This will be beneficial for your brand’s reputation and financial stability, giving you access to new corporate relations, business opportunities and customer bases.
i. Set achievable goals
A good way to start the partnership of content marketing and PR is to set concrete goals in stone before anything else. Even though you intend to combine these two elements for the foreseeable future, certain KPIs will help you stay on track.
For example, you can set your goals as the number of clients attracted or the percentage of revenue raised in comparison to the previous calendar year. What’s important to note about KPIs is that they should always represent numeric, attainable goals with set deadlines.
Using a goal-setting system such as SMART will allow you to set very appealing and motivating goals for both your departments to share and track together.
ii. Parallel content creation
PR statements and marketing content have a lot in common – that is why they can be created in the same room for added effect. The two departments can combine their efforts and let the content “bleed into” one another seamlessly.
For example, a marketing content piece can allude to the message the PR department is trying to convey. Similarly, the PR representatives can interlace the current content marketing campaign going on in order to get more public eyes on it.
Coca-Cola’s “Share a Coke” campaign effectively combined their PR strategy with content marketing, resulting in an amazing public response.
It can be good practice to translate and localize your PR and marketing content if your brand is international. Platforms such as The Word Point are a great choice for content translation, which can elevate your public relations and marketing game to the next level.
Regardless of whether you translate your content or not, it can and should be interconnected between PR and content marketing.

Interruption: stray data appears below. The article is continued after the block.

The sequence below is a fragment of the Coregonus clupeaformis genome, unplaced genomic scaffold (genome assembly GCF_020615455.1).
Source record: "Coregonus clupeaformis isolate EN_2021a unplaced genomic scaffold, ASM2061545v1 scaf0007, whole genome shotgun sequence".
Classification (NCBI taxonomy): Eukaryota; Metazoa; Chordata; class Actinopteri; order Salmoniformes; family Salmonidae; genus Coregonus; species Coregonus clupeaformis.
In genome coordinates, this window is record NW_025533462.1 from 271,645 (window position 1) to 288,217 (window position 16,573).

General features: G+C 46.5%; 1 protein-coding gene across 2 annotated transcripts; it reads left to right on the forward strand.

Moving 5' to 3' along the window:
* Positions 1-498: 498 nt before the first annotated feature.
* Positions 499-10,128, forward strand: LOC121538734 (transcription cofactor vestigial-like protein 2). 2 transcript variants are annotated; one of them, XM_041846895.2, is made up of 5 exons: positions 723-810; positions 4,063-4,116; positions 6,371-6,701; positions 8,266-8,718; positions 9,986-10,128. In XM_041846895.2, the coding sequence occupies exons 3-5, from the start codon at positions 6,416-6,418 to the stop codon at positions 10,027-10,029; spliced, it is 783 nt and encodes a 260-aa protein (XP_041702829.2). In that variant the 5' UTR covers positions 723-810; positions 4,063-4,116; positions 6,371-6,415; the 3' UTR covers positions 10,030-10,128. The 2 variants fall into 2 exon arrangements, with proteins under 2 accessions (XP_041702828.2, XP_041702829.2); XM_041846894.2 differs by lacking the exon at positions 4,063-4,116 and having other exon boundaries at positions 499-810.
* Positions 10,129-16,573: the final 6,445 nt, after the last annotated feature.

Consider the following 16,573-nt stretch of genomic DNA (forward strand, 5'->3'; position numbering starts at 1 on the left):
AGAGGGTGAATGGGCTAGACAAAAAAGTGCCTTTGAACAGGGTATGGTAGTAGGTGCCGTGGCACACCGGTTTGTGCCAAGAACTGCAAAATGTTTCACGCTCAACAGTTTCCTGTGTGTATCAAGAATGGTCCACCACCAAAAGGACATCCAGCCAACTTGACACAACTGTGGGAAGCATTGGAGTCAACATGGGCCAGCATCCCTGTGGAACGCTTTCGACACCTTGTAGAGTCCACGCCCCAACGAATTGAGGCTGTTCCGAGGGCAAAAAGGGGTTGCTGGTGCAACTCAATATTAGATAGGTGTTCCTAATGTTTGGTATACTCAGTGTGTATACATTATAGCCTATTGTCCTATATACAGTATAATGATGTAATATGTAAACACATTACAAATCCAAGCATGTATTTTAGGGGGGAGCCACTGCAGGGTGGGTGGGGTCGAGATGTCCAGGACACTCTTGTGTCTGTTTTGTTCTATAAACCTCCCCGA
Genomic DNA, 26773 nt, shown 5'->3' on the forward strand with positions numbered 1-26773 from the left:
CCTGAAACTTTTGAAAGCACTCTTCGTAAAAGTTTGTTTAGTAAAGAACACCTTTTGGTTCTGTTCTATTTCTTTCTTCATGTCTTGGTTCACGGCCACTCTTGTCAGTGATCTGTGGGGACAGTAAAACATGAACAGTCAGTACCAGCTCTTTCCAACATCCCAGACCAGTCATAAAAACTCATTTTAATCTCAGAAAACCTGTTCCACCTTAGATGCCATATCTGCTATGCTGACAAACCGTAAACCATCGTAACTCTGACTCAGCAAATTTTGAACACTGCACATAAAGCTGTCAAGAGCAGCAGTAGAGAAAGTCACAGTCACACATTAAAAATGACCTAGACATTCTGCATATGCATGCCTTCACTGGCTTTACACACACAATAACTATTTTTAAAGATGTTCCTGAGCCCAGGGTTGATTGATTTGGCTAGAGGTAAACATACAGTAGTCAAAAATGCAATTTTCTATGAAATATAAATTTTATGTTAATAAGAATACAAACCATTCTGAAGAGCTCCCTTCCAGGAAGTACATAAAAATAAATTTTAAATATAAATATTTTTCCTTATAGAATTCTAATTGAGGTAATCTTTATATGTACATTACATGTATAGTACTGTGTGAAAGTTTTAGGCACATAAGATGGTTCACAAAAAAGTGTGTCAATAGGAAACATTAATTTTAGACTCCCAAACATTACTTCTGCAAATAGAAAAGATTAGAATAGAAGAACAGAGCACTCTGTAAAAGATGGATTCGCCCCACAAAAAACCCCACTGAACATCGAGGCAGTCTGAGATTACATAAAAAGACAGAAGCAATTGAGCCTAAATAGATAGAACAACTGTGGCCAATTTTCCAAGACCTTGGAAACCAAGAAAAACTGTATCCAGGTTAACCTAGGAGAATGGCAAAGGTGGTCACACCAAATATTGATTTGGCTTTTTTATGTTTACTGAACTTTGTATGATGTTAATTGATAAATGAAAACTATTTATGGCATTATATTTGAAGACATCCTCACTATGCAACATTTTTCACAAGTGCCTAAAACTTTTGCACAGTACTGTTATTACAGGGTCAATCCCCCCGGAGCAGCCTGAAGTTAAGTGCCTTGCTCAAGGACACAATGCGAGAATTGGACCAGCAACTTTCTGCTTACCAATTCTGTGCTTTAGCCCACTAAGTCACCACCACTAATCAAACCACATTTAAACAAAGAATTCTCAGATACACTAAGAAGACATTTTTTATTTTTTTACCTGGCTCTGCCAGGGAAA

iii. Unified public image
While the content these departments create should be on the same level, the same applies for the message they are trying to deliver. The public image your brand enjoys will depend solely on the success of your marketing and PR departments. It is crucial that they are on the same page when it comes to your mission statements, long-term company goals and above all else – brand values.
McDonald’s is one of the most popular fast food brands in the world – even though most people don’t know what goes into their food. They aimed to address this in one of their PR marketing campaigns and strived to reassure the public of the quality of their ingredients. The result was a resounding success and even though there will always be naysayers around, McDonald’s managed to elevate their reputation through careful PR and effective marketing messages.
You can do the same with your brand if you effectively unify the two departments for each successive campaign. After all, there is no point in their independent operations if the other department or the brand as a whole suffers due to internal misalignment of content and goals.
Best of both worlds (Conclusion)
In the end, it’s important to note that PR and content marketing can work side-by-side and evolve constantly. There is no need for one to back down over the other and suffer for it. An effective management of both departments can bring out the best in both aspects.
Your brand’s reputation and longevity is on the line for PR and marketing alike. Finding common ground in those regards shouldn’t be difficult given the nature of their operations. Establish a line of communication between the two teams and give them ample opportunity to showcase their cooperation in your public marketing campaigns.